The Ultimate Parking Space
Source: Martha Stewart Living, June 2007
Garages were created for cars, but people park a lot of other stuff there as well. Garden shovels, sports gear, pet supplies -- you name it. The catchall can quickly turn into a dumping ground, which is why organization is essential in any garage. Fortunately, with their high ceilings and open-frame walls, these utilitarian spaces can take on many storage solutions.
We pulled out all the stops in bringing order to this overtaxed two-car garage. Its dimensions are generous, but the family requires the space to play many roles: potting station, mudroom, workshop, and all-around storage area. As you'll see, we managed to carve out those four zones in the garage by claiming every last vertical inch. And there's even room for the cars.
1. Climb the Walls
The first step toward creating a clutter-free garage is getting as many items as possible off the floor. Wall-mounted track systems are a big asset. Home editorial director Melanio Gomez chose a horizontal channel that screws to the wall and is fitted with accessories, including plastic hooks and metal shelves.
2. Systematize Storage
We thought logically about what goes where on the track system. For example, in the summer, a beach chair will get more use than a snow shovel, so it hangs up front.
3. Revive Dead Space
Rather than ignore the narrow strip of wall between the garage doors, we turned it into a mini auto-care station. Two wall-mounted wire baskets contain assorted engine fluids, as well as a sponge, a squeegee, and other car-cleaning essentials. One of the metal receptacles is for trash from road trips, while the other will hold rock salt for icy mornings come winter.
The Potting Station
With its inspiring views of the back garden, this sunny window provided the perfect spot to set up a potting station. It will be busiest during growing season, but even when the weather turns cold, the station will offer a place to prune houseplants, plant seeds, and stow bulbs. The fact that it's right next to the entryway into the residence will make transporting heavy potted plants in and out that much easier.
A potting station should always be in close proximity to a water source. We've given these homeowners two options: Hook up the extra-long garden hose to a nearby exterior spigot or fill up the three-gallon galvanized-metal watering can on the shelf above the window. Here are some additional principles we incorporated:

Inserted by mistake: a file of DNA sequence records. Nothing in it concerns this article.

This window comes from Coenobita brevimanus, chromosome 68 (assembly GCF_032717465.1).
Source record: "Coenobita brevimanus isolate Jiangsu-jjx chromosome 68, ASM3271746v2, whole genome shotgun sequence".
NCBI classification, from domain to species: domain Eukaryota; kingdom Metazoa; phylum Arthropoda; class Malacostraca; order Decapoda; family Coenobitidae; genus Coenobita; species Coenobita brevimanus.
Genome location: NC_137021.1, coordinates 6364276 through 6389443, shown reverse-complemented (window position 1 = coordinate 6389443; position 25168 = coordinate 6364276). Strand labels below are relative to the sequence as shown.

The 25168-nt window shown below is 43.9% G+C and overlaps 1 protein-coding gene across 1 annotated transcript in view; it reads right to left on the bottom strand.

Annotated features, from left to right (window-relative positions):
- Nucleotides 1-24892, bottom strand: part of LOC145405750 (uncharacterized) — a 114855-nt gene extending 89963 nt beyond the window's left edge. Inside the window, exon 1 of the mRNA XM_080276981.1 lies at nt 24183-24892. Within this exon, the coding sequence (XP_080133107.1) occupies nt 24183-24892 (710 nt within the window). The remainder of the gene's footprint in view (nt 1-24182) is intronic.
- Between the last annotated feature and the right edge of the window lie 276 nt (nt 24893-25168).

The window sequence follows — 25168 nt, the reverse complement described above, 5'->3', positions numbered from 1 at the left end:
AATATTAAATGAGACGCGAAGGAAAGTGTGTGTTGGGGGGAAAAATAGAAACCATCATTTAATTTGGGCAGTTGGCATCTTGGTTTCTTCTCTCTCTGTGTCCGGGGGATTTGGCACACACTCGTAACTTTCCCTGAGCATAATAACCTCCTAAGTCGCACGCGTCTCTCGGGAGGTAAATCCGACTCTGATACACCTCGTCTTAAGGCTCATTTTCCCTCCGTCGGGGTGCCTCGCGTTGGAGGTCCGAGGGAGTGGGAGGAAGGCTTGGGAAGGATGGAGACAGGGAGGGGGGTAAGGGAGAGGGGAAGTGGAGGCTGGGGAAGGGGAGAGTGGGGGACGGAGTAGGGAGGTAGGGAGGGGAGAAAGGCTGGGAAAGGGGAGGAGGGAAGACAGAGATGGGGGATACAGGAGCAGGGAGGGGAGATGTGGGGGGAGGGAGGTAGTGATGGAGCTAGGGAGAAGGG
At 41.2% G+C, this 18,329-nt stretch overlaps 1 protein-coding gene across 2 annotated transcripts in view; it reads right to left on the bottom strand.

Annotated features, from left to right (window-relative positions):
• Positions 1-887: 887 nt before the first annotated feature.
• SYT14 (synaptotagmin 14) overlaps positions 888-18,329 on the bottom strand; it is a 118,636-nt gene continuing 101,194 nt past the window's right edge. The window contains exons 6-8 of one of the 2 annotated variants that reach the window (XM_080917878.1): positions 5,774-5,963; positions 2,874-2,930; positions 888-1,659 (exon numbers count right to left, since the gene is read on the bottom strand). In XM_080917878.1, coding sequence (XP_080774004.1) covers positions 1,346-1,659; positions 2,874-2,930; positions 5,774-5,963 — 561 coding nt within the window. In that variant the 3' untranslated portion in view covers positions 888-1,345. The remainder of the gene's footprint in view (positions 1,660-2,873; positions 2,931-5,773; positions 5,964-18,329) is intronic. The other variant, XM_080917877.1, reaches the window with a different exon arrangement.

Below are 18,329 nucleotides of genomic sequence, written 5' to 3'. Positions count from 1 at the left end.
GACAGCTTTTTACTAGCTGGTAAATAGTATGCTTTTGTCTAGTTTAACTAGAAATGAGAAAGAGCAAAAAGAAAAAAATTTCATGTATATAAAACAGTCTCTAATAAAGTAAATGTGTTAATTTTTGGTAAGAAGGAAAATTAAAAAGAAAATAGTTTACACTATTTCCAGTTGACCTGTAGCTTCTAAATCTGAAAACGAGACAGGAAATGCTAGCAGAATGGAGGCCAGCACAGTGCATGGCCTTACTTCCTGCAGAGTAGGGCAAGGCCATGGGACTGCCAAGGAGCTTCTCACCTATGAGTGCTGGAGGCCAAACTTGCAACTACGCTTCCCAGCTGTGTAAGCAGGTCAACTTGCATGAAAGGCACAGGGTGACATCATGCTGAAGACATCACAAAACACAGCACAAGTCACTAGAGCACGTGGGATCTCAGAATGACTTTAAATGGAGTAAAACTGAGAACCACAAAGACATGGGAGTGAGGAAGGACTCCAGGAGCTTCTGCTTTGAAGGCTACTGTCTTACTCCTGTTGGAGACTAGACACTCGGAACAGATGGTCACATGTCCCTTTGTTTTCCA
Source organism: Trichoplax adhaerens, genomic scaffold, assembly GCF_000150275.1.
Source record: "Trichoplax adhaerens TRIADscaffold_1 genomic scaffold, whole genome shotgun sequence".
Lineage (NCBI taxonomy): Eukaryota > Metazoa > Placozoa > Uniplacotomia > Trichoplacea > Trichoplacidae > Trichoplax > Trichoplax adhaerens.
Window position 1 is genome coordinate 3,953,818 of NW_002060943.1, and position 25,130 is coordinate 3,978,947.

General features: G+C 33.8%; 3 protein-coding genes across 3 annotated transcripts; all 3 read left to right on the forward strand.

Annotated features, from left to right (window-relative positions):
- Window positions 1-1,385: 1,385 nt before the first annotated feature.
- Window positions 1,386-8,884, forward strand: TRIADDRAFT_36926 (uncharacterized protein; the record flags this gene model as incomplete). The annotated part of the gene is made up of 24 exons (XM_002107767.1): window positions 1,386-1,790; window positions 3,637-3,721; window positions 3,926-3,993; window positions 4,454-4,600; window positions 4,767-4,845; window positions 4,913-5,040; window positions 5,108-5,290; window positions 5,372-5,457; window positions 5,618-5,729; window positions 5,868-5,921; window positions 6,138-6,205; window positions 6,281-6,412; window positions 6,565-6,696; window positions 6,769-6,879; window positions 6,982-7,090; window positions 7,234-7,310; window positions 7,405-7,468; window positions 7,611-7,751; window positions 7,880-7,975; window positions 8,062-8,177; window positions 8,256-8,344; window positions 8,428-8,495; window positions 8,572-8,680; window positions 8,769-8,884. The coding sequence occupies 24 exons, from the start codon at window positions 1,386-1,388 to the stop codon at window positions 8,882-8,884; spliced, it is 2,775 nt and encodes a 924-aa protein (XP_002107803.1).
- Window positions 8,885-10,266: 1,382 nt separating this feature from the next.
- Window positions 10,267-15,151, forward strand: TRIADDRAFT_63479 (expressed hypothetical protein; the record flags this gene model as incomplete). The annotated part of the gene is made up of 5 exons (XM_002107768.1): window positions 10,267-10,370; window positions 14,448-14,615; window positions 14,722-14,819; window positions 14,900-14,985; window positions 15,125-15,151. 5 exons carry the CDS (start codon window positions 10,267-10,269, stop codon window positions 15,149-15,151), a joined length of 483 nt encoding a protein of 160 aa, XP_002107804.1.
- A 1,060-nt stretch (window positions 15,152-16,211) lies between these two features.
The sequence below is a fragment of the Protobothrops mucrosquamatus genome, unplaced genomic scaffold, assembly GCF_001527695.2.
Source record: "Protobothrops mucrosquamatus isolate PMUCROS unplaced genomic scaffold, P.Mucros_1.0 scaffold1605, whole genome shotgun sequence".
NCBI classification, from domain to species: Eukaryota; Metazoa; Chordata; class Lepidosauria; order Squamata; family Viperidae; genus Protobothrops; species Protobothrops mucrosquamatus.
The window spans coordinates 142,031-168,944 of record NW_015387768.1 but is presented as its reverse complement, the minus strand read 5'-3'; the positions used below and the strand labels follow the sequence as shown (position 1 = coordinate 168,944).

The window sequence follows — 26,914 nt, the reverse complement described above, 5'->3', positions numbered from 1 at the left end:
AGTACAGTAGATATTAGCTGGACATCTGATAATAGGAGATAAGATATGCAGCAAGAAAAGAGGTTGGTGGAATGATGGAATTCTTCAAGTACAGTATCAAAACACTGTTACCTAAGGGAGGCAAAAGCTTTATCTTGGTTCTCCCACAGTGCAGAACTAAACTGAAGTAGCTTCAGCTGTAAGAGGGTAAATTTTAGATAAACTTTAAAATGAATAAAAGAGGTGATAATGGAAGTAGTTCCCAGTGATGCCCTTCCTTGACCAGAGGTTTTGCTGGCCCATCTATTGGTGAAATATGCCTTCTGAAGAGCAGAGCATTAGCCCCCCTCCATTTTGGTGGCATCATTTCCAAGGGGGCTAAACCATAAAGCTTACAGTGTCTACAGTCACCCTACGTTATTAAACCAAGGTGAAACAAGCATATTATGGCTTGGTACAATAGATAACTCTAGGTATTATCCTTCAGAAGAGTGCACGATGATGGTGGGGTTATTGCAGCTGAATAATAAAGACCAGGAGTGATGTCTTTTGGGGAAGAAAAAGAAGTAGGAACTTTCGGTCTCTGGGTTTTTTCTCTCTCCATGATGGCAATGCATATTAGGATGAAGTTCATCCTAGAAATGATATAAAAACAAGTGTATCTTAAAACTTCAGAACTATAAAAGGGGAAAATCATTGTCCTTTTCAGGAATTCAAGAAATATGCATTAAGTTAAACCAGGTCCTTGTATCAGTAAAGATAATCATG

1. Use the Structure
Throughout this garage, open-frame walls provide endless storage possibilities. In the potting station, we placed glass lanterns high up on a ledge, where the seldom-used wares will be safe from breakage.
2. Look Between the Studs
Here's another good example of working with the structure: By looping bungee cords around screw hooks fastened to adjacent studs, we turned a wall cavity into a storage nook for long garden stakes.
3. Adapt a Rod
A concealed-mount cafe-curtain rod slipped into the window frame allows for a handy twine dispenser. We also hung a metal bucket from the rod for scissors and plant markers.
4. Mobilize Storage Units
Matching metal bins outfitted with casters are perfect for storing potting soil, fertilizers, and other garden supplies that will occasionally need to be wheeled outside. The containers' galvanized-steel construction promises to stand up to the weather.
5. Streamline Surfaces
This might just be our favorite feature of the entire project. The potting table is supported by a hinged bracket, so when the surface is not in use, it drops down against the wall, clearing the path into the home.
6. Stay Vertical
Two hooks anchored to a horizontal support beam hold the rotary spreader. A bungee cord keeps the wheelbarrow secured upright against the wall, creating additional space for storing the lawn mower.